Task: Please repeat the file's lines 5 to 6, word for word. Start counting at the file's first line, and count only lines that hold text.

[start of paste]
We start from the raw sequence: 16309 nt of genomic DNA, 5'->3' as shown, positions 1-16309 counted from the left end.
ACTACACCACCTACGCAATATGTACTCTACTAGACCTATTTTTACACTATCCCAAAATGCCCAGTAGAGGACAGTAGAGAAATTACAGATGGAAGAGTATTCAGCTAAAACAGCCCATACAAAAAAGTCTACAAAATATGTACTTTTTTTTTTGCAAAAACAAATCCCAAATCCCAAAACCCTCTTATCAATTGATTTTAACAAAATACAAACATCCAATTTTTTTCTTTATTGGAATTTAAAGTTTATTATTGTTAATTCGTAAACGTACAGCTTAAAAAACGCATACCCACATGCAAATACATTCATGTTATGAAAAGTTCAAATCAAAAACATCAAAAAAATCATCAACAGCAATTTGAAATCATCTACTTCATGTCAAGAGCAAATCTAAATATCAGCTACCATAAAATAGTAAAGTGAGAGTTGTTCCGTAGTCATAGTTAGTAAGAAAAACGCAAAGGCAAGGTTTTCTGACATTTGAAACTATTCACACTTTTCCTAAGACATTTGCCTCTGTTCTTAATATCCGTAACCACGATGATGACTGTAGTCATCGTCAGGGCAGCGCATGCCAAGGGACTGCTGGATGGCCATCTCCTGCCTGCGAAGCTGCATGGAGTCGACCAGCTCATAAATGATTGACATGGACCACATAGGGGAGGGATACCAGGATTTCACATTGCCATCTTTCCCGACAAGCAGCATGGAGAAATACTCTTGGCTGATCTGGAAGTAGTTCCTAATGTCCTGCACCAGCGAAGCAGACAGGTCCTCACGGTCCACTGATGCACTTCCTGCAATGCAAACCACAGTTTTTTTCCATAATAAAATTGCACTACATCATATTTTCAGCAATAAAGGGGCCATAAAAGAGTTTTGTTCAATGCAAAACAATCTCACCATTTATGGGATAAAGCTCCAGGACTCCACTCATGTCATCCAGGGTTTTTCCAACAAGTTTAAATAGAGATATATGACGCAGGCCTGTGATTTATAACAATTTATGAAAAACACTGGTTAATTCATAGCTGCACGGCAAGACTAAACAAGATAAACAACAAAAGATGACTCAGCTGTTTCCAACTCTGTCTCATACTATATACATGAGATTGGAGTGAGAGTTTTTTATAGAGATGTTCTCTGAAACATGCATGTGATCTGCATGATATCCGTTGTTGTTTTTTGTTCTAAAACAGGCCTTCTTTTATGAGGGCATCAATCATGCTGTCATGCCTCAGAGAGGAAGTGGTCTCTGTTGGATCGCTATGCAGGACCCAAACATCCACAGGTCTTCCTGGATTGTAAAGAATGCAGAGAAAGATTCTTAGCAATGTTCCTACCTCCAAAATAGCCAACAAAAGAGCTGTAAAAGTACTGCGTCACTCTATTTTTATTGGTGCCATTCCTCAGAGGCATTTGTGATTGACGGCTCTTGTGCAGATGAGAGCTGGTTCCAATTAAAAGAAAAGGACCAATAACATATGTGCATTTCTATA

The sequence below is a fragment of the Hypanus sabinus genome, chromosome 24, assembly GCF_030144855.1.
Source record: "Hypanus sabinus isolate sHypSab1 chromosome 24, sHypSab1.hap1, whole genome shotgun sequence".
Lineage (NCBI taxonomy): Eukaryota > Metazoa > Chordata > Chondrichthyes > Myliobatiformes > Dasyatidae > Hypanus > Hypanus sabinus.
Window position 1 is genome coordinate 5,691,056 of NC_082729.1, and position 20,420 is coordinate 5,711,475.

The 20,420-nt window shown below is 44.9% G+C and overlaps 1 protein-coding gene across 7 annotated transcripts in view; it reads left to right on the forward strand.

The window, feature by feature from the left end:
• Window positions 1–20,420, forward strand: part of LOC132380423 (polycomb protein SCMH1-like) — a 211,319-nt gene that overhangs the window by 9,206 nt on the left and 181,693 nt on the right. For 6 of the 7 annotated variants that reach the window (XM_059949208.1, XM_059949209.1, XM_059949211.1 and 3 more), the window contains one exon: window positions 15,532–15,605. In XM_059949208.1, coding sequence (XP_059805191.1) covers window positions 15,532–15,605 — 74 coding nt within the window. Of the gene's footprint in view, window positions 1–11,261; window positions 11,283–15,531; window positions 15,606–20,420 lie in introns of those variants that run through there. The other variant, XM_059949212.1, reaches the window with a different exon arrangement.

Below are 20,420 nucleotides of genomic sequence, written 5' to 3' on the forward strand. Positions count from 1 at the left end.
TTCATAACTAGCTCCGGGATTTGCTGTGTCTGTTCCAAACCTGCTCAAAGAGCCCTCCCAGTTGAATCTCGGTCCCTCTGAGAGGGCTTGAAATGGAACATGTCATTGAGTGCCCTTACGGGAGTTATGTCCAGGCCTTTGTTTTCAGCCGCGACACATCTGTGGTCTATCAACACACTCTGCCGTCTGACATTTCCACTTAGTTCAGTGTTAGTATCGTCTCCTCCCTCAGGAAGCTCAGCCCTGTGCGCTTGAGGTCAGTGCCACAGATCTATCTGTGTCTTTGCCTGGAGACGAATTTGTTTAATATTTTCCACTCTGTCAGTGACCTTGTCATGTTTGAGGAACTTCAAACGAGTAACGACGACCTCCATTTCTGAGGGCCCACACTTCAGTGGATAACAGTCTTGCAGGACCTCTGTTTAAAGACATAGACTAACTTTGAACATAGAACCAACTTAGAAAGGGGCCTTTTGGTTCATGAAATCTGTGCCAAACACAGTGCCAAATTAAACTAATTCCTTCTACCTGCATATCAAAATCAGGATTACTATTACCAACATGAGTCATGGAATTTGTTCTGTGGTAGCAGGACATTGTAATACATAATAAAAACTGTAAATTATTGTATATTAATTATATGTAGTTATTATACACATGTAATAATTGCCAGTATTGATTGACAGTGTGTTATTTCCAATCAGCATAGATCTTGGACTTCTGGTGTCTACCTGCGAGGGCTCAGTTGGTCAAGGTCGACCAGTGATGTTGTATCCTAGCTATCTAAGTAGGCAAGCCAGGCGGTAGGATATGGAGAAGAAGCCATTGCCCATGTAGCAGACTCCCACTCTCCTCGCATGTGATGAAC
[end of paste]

Lineage (NCBI taxonomy): Eukaryota > Metazoa > Chordata > Chondrichthyes > Myliobatiformes > Dasyatidae > Hypanus > Hypanus sabinus.
Window position 1 is genome coordinate 5,691,056 of NC_082729.1, and position 20,420 is coordinate 5,711,475.